Benz: Of course, you'll see your principle get buffeted around a little more than would be the case if you had a fixed-income allocation.
Ferri: Yes, because stocks are more volatile than bonds, so you're going to get banged around a little bit. But what you're going to get in return is a rising dividend yield. So, unlike bonds, as companies make more money and pay higher dividends--or maybe they buy back stock and they push up the dividends that way somehow--you're going to get a higher cash flow over time. I think dividends, over the long term, increase by about 2% to 3% per year and faster than that in the last few years. So, that's nice to get that rising dividend stream. So, again, you give up something--you have more volatility. But you get something--you get a rising income level to maybe offset some inflation. So, a benefit to everything.
Benz: Another topic I'd like to get your take on is the role of global diversification in fixed-income portfolios. Vanguard has obviously embraced this concept in a big way, adding global-bond exposure to all of its target-date funds. I'd like to get your take on whether global-bond exposure is a must-have for all investor portfolios.
Ferri: Do I see foreign bonds as a must-have?
Ferri: No, I don't. I don't see them as a need-to-have. To me, if you've got foreign bonds and then you're going to hedge out the currency risk, what you're left with is a coupon minus the currency risk of the interest payment. And because the cost is higher to do foreign-bond investing, both the fund fees are higher and then there is the overlay of the currency hedge--and that adds a cost. You're really, in my opinion, better off just sticking with a diversified portfolio of U.S. bond index funds, because the costs are lower.
I know there is a benefit, a very slight benefit of having some foreign-bond exposure in a U.S. bond portfolio, if there is no cost to it. But once you start adding the cost, I think you're getting to the point where there is no benefit because the costs are that much higher. Now, we're splitting hairs. So, if you want to have foreign-bond exposure in your bond portfolio--maybe 10%, whatever it is you want to have--I'm not going to argue with you. It's just that, from an academic standpoint, I don't see the benefit because, even though the costs are fairly low in a Vanguard fund, they're still higher than U.S. bonds. And in the end, you are just buying a coupon. So, you are still better off just in U.S. bonds than adding foreign to it, in my opinion.
Benz: How, in your view, should investors be approaching fixed income with their portfolios today? I'd like to hear about your client portfolios. I know you said you use the 20% high-yield piece; I know you also have an allocation to Treasury Inflation-Protected Securities. How does it all come together?
Ferri: That's a good question. I start out with the total bond market index fund, very low-cost Treasuries, corporates, asset-backed. Actually, there's some foreign-bond exposure in there, Yankee bonds, which are foreign bonds that are denominated in U.S. dollars and trade here. So, you are getting foreign-bond exposure right there. Also, in mortgages. So, you get this 60% allocation of investment-grade U.S. bonds. Now, they call it the total bond market, but in fact it's not. It's missing two important elements to it.
One on side, it's missing high-yield bonds. High-yield bonds are not part of the total bond market index, or an index fund. And on the other side are TIPS, Treasury Inflation-Protected Securities. Those are not included in the [Barclays U.S. Aggregate Bond Index]. So, if you want to have a total U.S. bond market portfolio, you need to add an element of high-yield and you need to add an element of TIPS.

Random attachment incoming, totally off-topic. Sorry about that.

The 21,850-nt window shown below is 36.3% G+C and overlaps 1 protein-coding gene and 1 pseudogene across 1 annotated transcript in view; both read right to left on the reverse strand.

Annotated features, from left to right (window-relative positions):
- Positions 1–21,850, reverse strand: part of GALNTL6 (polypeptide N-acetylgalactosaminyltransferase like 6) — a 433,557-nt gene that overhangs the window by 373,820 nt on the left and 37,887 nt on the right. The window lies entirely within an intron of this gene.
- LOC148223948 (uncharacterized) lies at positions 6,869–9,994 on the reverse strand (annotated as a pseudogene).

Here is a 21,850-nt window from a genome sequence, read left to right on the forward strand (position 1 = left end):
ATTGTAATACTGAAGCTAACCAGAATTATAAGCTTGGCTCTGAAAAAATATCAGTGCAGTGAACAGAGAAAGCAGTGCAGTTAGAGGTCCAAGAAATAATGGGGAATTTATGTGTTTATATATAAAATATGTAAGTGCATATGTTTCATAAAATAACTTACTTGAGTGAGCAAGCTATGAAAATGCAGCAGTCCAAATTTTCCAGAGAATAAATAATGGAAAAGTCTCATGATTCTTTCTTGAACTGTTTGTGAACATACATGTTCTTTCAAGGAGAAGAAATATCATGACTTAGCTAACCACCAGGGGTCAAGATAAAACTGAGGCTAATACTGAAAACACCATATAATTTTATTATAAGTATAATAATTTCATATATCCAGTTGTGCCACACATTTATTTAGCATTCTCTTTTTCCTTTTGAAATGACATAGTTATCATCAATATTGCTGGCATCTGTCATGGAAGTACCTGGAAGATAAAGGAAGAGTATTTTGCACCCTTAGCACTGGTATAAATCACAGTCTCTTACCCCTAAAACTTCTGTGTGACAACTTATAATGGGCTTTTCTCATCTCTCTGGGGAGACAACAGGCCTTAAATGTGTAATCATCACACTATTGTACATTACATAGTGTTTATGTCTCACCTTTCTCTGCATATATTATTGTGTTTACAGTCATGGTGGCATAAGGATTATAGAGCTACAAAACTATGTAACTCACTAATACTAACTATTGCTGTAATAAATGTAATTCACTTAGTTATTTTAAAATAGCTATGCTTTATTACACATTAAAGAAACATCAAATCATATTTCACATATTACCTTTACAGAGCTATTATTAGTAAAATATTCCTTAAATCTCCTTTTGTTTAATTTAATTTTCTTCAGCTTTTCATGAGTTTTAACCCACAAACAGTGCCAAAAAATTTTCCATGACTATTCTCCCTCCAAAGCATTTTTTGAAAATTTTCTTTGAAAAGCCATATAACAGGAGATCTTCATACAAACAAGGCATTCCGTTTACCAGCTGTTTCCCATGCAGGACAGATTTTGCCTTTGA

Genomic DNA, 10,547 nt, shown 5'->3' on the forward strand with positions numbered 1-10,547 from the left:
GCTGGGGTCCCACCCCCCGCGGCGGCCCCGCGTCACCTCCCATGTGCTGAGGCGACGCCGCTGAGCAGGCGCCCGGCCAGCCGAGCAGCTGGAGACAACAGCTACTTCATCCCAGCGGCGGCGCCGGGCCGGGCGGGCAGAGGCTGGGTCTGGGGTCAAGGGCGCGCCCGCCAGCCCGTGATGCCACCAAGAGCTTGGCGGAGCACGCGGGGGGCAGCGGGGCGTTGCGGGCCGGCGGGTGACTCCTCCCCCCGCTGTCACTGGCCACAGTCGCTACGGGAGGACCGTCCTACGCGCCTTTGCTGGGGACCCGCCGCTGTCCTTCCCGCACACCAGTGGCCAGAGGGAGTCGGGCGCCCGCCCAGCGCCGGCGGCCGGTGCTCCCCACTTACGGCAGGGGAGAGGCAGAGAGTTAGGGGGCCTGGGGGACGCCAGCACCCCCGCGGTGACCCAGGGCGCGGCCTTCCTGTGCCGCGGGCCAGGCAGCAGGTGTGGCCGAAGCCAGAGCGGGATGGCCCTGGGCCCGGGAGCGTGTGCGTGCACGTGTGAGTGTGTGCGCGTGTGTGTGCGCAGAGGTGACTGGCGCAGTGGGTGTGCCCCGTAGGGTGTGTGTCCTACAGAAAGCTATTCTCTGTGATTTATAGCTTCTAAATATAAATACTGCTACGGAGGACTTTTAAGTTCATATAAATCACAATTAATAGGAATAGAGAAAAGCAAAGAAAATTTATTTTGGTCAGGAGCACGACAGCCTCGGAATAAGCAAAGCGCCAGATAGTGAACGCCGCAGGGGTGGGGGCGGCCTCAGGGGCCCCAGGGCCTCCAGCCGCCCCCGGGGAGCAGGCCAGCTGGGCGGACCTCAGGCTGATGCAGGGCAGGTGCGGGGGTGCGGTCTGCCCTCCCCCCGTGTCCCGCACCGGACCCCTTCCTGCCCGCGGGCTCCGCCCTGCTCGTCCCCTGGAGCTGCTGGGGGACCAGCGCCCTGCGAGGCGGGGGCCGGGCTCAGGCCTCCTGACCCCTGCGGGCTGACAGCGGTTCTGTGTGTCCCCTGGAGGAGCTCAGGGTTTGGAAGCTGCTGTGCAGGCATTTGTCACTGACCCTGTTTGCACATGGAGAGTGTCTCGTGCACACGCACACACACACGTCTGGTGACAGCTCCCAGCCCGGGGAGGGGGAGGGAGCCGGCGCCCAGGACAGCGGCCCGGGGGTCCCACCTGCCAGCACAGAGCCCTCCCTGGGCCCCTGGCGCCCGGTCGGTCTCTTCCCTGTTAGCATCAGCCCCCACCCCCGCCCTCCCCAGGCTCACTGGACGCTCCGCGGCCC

Now, how much of each one? Well, that varies based on the market, but what I've always done is taken an allocation of 20% into high-yield using the Vanguard High-Yield Corporate Bond Fund and then 20% in TIPS. And, here, you can use either the Vanguard fund or there are some ETFs out there that are very low cost as well. And that gives you 20% high-yield, [60%] investment-grade total bond market, and 20% TIPS. And then you do a rebalancing between that strategic allocation when needed, and that's worked out well for me. So, to me, it's been a good portfolio to have. I've had it for many, many years. I haven't changed it, and I don't see a need to change it.
Benz: The TIPS asset class seems like one of the most unloved right now. Inflation is really benign. Let's talk about why you continue to believe that an allocation to TIPS make sense for investors. And also, there, are you using the core TIPS fund or are you using the new short-term TIPS fund?
Ferri: Good question. TIPS are not there to produce income. TIPS are there to protect against a very specific risk, and that risk is unanticipated inflation. So, you've got your investment-grade bonds and you've got your high-yield bonds, and they are coupon-bearing. And there is an inflation expectation built into that. But if inflation jumps 2% or 3% in one year, unexpectedly, those portfolios are going to be harmed, whereas the Treasury Inflation-Protected portfolio should actually increase in value because of the unexpected jump in inflation. So, it's a hedge against that. It's a very specific risk factor that I'm trying to hedge out with the 20% TIPS.
I don't use the short-term TIPS fund. Again, I think that that might be appropriate for somebody who needs the money in the next year or two or three; but for retirees or people who are saving for retirement and you have long liabilities down the road, you just use the regular intermediate-term TIPS fund.
Benz: So, you get a lot of interest-rate-related volatility with that core TIPS product, correct?
Ferri: You get intermediate-term duration risk, which is interest-rate risk. That's correct. But that's OK, because if you are going to live for another 25 or 30 years and you're going to be taking money out of your portfolio for 25 or 30 years and then maybe you want somebody to inherit the rest, these liabilities are way out there. So, the fact that you might have some interest-rate risk in the portfolio is not a major factor because your liabilities are so far out.
Benz: Rick, thank you so much for being here. It's always great to hear your insights.
Ferri: Thank you for having me, Christine.